A thoroughly engaging piece, unique in the program for its sound and atmospheric conception, was Thad Anderson’s Within. Written for quartet of tuned metals with recorded narration about the wonder of American national parks, the piece uses space and ambiance to communicate meaning. The interplay between all four instrumentalists, as they softly struck their tuned metal pipes, built up to gentle cascades of sound that enveloped the listener. The subtlety of this composition style, best employed in atmospheric music for percussion ensemble, depends more on the timing and coordination between performers than on individual technical display, and it worked especially well on Within.

With When Leaders Stop Listening, the final piece of the evening, by the inventive composer Keith Lay, the Central Florida Composers Forum branched out to collaborate with three Cirque du Soleil mimes. A nod to vaudeville music and slapstick comedy, Lay’s concept piece deals with something we’re all familiar with: hierarchical systems in corporate America.

“I want people to enjoy our poking fun at chain-of-command societal structure: to find humor in the feelings of powerlessness we often find ourselves in at work, in every level of politics, bureaucracy, church, school,” writes Lay in his website journal. The music shares the same instrumentation and similar rambunctious character of Glazer’s fanfare, but in Lay’s piece, each of the instruments represents a character and has an onstage mime counterpart: The trumpet music represents the Tycoon, the highest in the chain of commands; the horn represents the Supervisor, the middleman between those who push the buttons, sign the papers, and move the millions and the average working class; and the trombone represents the lowly Worker, the hardworking blue-collar laborer.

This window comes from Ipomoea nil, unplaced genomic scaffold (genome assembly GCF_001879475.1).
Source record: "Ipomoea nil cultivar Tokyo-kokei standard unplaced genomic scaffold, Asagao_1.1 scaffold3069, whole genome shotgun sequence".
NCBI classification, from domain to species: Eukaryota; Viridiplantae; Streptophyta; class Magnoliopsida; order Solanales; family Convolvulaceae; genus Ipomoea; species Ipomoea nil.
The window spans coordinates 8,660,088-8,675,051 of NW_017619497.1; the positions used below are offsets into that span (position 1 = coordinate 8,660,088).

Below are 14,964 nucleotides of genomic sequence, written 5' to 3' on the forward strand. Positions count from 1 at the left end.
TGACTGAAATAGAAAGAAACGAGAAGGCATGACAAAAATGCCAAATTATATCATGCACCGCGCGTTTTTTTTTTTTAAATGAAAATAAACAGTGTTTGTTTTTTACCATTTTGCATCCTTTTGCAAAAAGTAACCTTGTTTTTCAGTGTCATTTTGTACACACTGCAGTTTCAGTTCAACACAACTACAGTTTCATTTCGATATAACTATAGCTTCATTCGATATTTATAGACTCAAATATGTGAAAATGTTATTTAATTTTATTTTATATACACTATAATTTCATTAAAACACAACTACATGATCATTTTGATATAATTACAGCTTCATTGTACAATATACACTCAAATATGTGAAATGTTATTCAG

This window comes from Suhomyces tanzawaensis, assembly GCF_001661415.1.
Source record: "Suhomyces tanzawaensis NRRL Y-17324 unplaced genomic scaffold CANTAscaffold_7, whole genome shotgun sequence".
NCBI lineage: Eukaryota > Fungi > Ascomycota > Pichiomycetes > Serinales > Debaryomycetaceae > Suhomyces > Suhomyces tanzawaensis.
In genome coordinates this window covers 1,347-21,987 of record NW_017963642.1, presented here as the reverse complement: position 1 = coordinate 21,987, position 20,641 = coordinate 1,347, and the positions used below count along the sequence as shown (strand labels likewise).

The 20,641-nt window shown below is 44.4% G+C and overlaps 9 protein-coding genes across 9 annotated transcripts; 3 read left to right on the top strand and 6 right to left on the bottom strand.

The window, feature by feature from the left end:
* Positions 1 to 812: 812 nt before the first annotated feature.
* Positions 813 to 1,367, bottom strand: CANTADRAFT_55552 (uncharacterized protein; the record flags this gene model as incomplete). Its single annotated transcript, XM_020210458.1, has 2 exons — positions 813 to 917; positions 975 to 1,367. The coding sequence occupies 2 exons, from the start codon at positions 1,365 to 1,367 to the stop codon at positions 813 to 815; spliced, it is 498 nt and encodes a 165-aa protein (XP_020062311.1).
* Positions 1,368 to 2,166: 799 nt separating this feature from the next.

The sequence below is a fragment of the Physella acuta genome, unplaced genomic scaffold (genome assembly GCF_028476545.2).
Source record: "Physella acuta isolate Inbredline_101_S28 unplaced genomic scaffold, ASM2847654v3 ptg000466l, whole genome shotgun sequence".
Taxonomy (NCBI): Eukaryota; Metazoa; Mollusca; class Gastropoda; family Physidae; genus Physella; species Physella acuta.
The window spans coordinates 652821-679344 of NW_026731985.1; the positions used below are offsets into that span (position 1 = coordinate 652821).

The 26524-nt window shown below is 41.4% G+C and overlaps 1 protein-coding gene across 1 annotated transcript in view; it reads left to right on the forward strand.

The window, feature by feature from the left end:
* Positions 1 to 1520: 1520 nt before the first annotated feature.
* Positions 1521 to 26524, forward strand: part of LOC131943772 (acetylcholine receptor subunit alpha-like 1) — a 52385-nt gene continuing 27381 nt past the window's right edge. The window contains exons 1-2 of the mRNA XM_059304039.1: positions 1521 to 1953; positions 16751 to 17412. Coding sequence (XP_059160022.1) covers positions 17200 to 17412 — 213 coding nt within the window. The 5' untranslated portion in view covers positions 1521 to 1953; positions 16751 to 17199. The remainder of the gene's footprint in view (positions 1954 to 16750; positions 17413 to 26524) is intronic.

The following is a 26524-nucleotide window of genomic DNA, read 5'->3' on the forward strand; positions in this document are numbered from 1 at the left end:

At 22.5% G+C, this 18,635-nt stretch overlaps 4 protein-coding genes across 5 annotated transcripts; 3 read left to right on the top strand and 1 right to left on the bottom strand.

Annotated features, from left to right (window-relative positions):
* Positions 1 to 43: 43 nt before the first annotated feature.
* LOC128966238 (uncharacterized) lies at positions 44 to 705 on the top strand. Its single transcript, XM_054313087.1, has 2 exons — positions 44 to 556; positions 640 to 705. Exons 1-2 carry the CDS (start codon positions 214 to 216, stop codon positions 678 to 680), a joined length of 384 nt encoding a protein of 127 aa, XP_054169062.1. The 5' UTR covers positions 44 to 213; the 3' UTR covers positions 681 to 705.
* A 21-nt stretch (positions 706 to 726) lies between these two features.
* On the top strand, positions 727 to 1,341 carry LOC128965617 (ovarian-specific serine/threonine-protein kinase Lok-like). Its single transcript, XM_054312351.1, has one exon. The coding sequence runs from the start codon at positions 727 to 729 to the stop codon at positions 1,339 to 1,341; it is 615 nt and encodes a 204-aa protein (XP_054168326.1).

The music coexists with the action and is almost dependent on it; the effect of either mimes or brass trio would be really diminished without the other. The music is coordinated with the action in such a way that the instruments become their characters, and the trio collaboratively paints a tonal picture of the action, which is described in overheard projections. When Leaders Stop Listening is a fun throwback to small theater acts of the 20th century with a concept that still rings true in today’s hierarchical companies and workplaces.

Lay has a variety of work under his belt that draws on different instrumentations, unusual performance spaces, different purposes, and original concepts. A look at his ‘Distance Music’ project at Lake Eola in downtown Orlando, or at his piece for EWI, orchestra and electronics, should give you an idea of what kind of thing he imagines, and does. This is the composer who critic Anthony Tommasini from The New York Times called “a composer to watch for,” following a 2004 performance of his piece for violin and orchestra On the Playground, at Alice Tully Hall. Looks like Tommasini wasn’t kidding.